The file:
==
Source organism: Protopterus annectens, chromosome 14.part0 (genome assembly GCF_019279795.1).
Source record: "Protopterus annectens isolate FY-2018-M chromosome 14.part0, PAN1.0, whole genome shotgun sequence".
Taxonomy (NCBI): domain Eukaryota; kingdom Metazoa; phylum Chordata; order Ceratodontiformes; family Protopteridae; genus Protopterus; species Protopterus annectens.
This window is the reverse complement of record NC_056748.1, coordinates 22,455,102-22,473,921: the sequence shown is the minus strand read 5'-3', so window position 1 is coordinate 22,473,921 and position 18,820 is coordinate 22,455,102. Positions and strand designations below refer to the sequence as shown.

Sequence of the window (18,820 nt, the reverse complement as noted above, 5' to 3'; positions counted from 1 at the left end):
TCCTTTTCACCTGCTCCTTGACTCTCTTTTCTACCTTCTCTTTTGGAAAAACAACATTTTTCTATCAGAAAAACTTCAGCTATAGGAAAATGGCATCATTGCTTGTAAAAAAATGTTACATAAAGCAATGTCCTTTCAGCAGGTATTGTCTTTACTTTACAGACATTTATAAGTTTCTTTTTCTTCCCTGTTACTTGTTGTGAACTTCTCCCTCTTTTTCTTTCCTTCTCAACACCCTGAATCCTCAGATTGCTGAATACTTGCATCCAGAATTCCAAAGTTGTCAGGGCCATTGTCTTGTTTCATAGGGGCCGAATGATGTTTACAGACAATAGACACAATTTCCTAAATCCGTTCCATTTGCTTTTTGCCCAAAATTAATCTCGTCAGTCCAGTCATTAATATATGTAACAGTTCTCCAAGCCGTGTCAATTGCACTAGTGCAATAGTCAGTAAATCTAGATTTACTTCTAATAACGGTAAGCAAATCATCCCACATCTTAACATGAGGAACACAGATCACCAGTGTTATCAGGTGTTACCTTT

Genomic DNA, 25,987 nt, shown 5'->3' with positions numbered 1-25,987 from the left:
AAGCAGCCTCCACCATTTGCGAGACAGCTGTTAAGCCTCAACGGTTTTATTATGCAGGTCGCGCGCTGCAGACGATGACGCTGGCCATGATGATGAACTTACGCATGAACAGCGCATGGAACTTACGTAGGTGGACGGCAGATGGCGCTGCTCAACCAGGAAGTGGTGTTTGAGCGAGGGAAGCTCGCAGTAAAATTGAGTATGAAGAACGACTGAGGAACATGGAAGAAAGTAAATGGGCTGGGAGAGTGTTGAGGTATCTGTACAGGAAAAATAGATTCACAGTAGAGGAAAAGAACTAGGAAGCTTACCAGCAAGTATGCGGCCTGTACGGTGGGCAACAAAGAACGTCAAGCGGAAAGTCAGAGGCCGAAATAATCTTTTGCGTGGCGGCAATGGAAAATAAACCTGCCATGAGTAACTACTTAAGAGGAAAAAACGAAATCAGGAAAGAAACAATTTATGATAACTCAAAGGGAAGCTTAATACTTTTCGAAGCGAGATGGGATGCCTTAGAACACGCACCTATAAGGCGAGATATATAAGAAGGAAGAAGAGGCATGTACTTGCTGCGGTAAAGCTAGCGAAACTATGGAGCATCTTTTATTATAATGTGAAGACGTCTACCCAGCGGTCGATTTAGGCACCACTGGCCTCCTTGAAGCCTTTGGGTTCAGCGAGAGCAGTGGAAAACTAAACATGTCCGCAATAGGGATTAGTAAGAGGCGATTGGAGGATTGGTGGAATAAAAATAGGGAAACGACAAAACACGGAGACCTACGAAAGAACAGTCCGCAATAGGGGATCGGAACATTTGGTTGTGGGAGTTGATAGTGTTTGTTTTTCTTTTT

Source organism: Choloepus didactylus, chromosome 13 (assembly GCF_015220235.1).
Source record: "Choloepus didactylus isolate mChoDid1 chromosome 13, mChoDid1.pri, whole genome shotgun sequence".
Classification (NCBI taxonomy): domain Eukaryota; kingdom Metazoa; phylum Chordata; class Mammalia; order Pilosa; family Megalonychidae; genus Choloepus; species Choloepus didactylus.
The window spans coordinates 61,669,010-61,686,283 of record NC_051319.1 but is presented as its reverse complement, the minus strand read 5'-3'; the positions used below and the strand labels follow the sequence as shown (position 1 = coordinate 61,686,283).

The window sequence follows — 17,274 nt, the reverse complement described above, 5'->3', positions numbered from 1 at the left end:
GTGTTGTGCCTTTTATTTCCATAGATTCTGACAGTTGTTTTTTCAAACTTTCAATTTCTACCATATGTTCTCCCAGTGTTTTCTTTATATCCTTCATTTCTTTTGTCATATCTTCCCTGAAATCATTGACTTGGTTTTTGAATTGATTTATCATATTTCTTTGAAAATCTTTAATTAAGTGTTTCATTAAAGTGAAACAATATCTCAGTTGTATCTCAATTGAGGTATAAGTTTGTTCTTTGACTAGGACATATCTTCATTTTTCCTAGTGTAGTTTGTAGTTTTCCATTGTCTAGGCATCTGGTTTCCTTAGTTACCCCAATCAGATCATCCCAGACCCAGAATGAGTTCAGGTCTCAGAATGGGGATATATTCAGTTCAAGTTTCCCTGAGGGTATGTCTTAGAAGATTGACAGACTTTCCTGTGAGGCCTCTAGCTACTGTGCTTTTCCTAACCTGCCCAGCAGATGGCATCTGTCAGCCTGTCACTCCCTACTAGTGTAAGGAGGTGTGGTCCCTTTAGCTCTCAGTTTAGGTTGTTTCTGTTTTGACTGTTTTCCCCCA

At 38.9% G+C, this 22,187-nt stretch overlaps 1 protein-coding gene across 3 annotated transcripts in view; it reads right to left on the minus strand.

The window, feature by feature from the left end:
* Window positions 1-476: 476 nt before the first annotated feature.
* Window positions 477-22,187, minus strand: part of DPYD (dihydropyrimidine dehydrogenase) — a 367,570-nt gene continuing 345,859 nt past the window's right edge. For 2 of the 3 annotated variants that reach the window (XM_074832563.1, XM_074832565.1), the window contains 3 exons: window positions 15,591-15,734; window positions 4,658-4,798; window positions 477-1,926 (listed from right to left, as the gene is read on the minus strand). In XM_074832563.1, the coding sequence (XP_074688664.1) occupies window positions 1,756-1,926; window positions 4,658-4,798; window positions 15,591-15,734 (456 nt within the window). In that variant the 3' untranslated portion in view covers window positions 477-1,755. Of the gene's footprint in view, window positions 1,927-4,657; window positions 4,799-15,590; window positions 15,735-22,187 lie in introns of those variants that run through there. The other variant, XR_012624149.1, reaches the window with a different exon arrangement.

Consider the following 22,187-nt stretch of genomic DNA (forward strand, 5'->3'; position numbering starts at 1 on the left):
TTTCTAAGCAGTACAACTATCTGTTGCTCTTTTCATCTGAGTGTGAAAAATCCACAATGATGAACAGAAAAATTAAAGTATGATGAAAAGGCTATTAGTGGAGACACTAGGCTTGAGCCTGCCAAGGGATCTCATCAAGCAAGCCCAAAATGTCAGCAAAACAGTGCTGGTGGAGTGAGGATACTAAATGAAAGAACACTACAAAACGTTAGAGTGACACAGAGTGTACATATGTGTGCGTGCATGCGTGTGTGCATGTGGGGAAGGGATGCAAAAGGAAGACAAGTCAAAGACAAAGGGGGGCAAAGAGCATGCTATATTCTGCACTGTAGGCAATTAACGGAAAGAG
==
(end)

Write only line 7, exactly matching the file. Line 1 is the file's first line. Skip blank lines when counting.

Genomic DNA, 25,987 nt, shown 5'->3' with positions numbered 1-25,987 from the left: